Special to the Index
Southern Gospel Music began over 100 years ago, when James D. Vaughn decided to sponsor a traveling quartet to sing his songs and sell his songbooks.
Since that time many hundreds, maybe thousands of gospel male quartets, mixed quartets and trios have come and gone. Many have left wonderful legacies of great singing, interesting personalities and interesting histories. Some, like the Blackwood Brothers sang for forty years, some like the Cathedrals traveled and sang for thirty years. Most, however, blossom and bloom for four or five years and fade away.
One quartet, based in California, was formed out of the Stamps Harmony Boys in 1954 and has now survived fifty-eight years – equal to over 55 percent of the entire history of Southern Gospel Music. The Songfellows Quartet is now one of the longest lasting groups in the history of Southern Gospel Music and will perform in Mineral Wells Sunday, Nov. 24 at Rock Creek Road Baptist Church.
It all started back in the 1920’s when a young man in Sweetwater, Texas, attended a Stamp School of Music. That young man, Bob Jones Sr., 2006 inductee of the Southern Gospel Music Hall of Fame, formed the quartet in San Diego in 1944. One of the original members was another Hall of Fame member, Earl Weatherford. Together they developed a style of quartet singing that influenced an entire generation of quartets, including the Weatherfords, Imperials and the Cathedrals.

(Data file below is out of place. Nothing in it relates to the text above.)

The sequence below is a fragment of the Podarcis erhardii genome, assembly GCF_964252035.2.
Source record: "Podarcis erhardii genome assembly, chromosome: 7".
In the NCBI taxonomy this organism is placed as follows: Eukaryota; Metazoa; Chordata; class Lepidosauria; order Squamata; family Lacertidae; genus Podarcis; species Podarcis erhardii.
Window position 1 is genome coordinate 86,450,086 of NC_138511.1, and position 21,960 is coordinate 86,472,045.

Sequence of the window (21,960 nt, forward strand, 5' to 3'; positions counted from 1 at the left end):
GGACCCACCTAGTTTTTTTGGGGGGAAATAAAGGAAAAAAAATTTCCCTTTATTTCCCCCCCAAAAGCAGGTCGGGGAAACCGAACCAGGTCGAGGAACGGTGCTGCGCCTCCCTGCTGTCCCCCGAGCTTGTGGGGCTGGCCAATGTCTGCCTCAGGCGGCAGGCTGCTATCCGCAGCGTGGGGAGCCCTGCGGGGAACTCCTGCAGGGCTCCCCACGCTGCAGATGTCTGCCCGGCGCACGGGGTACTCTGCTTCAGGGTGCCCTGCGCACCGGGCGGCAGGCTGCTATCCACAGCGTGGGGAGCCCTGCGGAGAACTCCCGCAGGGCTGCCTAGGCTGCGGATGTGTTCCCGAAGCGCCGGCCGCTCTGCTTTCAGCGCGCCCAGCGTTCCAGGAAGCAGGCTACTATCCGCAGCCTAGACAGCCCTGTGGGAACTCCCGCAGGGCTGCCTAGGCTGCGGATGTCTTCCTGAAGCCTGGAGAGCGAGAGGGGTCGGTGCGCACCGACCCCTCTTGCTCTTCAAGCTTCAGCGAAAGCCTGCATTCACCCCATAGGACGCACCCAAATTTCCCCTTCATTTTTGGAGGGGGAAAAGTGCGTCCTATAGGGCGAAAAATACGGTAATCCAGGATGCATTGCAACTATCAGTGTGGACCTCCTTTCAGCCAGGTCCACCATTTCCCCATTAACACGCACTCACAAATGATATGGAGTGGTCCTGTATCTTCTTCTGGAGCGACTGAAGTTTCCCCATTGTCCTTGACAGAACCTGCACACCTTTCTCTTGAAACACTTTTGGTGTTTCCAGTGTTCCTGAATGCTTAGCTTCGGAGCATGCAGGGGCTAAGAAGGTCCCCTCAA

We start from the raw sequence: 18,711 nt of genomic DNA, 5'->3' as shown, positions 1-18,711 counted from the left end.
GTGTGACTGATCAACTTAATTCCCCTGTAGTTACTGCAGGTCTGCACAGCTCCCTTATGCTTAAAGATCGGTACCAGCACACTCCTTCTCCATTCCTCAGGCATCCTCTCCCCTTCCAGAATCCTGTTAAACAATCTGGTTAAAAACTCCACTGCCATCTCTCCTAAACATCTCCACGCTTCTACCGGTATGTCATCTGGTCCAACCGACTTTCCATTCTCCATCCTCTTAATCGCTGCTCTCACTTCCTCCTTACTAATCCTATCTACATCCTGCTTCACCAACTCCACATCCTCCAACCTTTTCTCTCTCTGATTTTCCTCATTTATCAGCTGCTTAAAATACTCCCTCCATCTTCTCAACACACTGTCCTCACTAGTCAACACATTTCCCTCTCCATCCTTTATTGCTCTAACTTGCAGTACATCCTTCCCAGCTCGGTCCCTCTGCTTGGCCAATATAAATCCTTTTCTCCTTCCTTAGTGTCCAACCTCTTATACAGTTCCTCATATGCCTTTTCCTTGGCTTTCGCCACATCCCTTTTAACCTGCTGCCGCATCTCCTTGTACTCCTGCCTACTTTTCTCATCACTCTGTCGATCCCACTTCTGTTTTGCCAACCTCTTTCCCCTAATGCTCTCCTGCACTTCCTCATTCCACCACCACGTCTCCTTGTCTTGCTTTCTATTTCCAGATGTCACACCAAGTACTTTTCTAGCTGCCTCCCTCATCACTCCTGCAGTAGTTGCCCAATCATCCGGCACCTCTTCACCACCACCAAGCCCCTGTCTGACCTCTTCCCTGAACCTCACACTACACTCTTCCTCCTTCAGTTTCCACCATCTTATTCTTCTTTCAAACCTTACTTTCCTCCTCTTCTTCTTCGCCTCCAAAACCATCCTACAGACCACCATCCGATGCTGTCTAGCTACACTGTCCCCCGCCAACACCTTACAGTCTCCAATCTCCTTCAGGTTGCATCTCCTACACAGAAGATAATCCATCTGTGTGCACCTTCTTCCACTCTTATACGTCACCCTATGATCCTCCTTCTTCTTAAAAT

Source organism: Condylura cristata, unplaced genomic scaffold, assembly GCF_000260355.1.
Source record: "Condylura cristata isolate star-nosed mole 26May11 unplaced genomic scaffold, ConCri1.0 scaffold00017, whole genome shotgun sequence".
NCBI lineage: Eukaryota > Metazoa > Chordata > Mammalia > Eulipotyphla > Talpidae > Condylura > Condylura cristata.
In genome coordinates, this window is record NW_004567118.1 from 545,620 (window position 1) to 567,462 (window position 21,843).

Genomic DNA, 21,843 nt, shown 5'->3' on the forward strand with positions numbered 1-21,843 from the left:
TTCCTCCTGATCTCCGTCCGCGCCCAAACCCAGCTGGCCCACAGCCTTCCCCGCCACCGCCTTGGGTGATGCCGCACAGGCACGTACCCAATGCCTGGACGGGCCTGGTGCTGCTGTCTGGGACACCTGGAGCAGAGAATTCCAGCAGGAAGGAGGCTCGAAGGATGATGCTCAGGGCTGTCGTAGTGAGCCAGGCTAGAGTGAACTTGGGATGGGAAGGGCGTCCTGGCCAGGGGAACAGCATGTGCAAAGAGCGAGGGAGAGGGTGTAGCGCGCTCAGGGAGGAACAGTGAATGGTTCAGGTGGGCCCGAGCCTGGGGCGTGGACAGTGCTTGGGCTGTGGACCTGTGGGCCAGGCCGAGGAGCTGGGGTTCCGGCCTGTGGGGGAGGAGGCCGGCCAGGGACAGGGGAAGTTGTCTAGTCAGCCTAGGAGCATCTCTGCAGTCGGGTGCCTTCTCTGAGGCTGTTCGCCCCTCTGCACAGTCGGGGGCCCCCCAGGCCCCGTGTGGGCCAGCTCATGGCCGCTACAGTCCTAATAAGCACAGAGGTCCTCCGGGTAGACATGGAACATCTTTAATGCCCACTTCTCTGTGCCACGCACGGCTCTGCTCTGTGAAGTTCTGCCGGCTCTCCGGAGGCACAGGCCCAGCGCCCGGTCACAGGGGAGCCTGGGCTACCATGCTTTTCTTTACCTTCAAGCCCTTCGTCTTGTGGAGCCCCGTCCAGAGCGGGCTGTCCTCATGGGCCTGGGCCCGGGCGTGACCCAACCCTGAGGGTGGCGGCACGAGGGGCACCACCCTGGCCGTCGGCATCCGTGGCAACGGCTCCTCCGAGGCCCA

In 1954 The Songfellows Quartet was launched on the Mutual Radio Network. People listened to their Sunday night radio broadcast from Guam to Des Moines and from Vancouver to Mexico City. The quartet was an early participant in television and appeared with many country artists such as Johnny Cash, Merle Haggard, Red Foley and Glen Campbell. They have also been featured on Gospel Music Southern Style, TBN’s Praise the Lord and the Voice of Calvary. Now they are the featured group on the “Brush Arbor Jubilee” the syndicated Southern Gospel program heard and seen over much of the United States.